21 Direct Mail Mistakes to Avoid - Part 1

Sept. 30, 2016
Since the direct mail piece was HVAC related, I read it. It was one of the worst I have seen in a long time. Here is the first of two articles listing common mistakes I frequently observe in contractor direct mail.

Since the direct mail piece was HVAC related, I read it. It was one of the worst I have seen in a long time. Here is the first of two articles listing common mistakes I frequently observe in contractor direct mail.

1. Lack a Main Headline

Consumers do not read junk mail. They scan it and discard. You have an instant to grab their attention. You need a compelling headline to do it. It is the single most important copy on the direct mail piece. Yet, it is amazing how many contractors send out direct mail totally lacking a headline. Or, there are half a dozen headlines, which is tantamount to none. What is the point?

2. Leave Out Emotion

Most contractor direct marketing runs something like, “Here’s the stuff. Save money on the stuff.”

There is no attempt to stir an emotional response. Zig Ziglar said, “People don't buy for logical reasons. They buy for emotional reasons.”

Zig was right. Stirring emotions, whether in the copy, imagery, or both is more likely to prompt action than presenting the stuff.

3. Feature Boxes, Boxes, and More Boxes

When contractors do include imagery, it’s usually a condensing unit, furnace, or full product array. Consumers cannot distinguish one box from another. Moreover, they do not care to. They look at your box and their eyes glaze over.

People like pictures of people. People like pictures of people who look like themselves (or at least, how they think of themselves, which is a little younger and lighter in weight than reality). Know who you are targeting and select images base on that. Or, select images that are designed to evoke emotions.

4. Market to Men

It is natural for contractors to market to men. After all, most contractors are men. The buyer, however, is usually a woman. According to the marketing research, women not only make the service decision, they control the replacement decision.

So the consumer who you place in your marketing should be a woman. The piece should be designed for a woman. The emotions you are striving to evoke are a woman’s. It changes your approach.

5. Do Not Speak Directly to the Consumer

Most direct marketing copy is dryer than an August day in Death Valley. It’s Sergeant Joe Friday writing… “Just the facts.” Dry as it is, it often leads to mushy copy that is boring and uninspiring.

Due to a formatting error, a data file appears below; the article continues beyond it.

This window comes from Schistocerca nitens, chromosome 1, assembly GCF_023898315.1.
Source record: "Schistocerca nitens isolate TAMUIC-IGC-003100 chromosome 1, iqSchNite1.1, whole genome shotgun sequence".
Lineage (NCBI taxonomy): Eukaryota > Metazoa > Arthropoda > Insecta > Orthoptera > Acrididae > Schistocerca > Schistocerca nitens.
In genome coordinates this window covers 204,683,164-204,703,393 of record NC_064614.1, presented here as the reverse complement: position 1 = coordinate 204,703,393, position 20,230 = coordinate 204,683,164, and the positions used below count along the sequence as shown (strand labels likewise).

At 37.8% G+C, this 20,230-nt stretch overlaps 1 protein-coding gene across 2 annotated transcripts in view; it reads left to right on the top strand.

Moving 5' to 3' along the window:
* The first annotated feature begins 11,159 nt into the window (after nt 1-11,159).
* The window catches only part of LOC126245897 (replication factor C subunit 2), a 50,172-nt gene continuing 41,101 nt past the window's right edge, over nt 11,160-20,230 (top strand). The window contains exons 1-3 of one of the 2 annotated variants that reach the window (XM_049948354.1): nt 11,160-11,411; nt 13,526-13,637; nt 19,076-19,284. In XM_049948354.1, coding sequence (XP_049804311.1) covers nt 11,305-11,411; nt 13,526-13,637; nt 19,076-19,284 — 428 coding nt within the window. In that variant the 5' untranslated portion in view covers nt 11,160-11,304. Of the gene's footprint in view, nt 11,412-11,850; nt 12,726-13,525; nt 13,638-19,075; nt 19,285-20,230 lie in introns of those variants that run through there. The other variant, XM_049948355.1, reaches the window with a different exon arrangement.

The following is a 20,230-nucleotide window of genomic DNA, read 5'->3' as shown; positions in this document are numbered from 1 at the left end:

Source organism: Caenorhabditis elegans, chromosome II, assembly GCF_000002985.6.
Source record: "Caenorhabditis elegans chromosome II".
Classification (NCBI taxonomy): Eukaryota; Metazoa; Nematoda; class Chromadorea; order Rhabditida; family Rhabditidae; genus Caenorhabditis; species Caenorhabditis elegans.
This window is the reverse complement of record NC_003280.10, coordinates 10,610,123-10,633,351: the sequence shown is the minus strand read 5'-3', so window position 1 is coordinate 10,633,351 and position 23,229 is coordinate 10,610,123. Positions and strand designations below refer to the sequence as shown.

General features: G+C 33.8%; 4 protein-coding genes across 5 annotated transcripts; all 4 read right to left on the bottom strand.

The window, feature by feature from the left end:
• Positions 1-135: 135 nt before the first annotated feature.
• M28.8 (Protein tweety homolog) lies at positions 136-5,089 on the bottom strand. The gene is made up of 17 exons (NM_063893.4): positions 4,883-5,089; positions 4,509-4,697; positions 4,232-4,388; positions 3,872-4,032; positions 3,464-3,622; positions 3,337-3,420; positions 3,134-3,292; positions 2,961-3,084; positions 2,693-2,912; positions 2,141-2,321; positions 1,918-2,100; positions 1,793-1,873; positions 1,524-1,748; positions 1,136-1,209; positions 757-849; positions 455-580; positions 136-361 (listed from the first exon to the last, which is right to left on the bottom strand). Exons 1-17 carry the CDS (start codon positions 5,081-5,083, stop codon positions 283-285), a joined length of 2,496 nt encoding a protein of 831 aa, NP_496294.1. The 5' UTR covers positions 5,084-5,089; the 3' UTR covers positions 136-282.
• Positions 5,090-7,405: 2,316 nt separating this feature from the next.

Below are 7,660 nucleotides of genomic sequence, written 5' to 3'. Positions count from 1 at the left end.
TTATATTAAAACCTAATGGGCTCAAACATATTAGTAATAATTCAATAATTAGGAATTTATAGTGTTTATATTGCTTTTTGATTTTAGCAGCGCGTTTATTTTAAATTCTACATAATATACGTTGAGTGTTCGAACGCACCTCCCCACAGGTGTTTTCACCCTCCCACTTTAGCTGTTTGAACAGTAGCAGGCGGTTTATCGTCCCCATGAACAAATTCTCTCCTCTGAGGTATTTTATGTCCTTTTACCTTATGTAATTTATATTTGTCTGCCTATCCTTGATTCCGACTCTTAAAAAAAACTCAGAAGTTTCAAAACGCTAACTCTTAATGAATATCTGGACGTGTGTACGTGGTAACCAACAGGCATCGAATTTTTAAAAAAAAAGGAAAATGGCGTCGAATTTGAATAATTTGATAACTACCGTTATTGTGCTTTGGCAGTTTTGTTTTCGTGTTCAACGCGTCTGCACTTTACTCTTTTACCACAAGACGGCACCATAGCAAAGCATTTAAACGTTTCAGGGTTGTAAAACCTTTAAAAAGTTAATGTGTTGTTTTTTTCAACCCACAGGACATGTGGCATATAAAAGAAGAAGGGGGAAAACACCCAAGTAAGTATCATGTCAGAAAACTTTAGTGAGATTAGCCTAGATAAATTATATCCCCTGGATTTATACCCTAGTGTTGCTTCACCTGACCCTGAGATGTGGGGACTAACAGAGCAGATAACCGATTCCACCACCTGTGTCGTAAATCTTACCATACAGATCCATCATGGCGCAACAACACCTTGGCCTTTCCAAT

Engage your target. Have a conversation with her. Speak directly to her. Be excited. Be opinionated. Be expressive.

6. Inconsistent With Other Branding

Often, contractor direct marketing is a one-off. It stands alone and is unrecognizable as something coming from your company.

When one of your customers sees your direct marketing, she should be able to tell that it is yours. There should be some consistency in the look and feel across all of your marketing and branding activities.

7. Assume Consumers Understand Industry Jargon

Most contractor marketing falls in to industry lingo. If you write about a 3 ton air conditioning, consumers think it surely cannot be that heavy. SEER, AFUE, and HSPF mean nothing to most consumers. Heck, most cannot tell you what HVAC stands for.

If you are going to use jargon, you must define it. Far better to avoid it.

8. Do Not Take Top Billing

Sometimes I have a tough time figuring out whether a direct mail piece is from the contractor or a manufacturer. This confuses consumers.

Any direct marketing should feature your brand first, foremost, and most prominently. If you need to throw some love at a manufacturer to qualify for co-op, make sure your brand takes top billing. Otherwise, find another way to spend your co-op dollars.

9. Do Not Position

To consumers, one contractor is pretty much like another and most contractors make little effort to be distinctive. Carving out a position means driving a stake into the ground. If you claim to be the mini-split expert, people may not consider you for split systems. If you claim to be the contractor for one community, people in another community may not be as apt to use you. Positioning defines you and many contractors resist definition.

Create a position for your company that distinguishes you from other companies. Make your unique selling proposition reflect your point of difference and include it in your direct marketing.

10. Market Everything

Some contractors feel the need to tell everyone about everything they can or will do. They will include commercial and residential capabilities on the same direct marketing piece.

Focus your marketing. If you do commercial and residential work, design one piece for commercial and another for residential.

Do not reinvent the wheel.  Take advantage of the Service Roundtable’s vast library of contractor direct mail templates.  Learn more at or call 877.262.3341.

About the Author

Matt Michel | Chief Executive Officer

Matt Michel was a co-founder and CEO of the Service Roundtable ( The Service Roundtable is an organization founded to help contractors improve their sales, marketing, operations, and profitability. The Service Nation Alliance is a part of this overall organization. Matt was inducted into the Contracting Business HVAC Hall of Fame in 2015. He is now an author and rancher.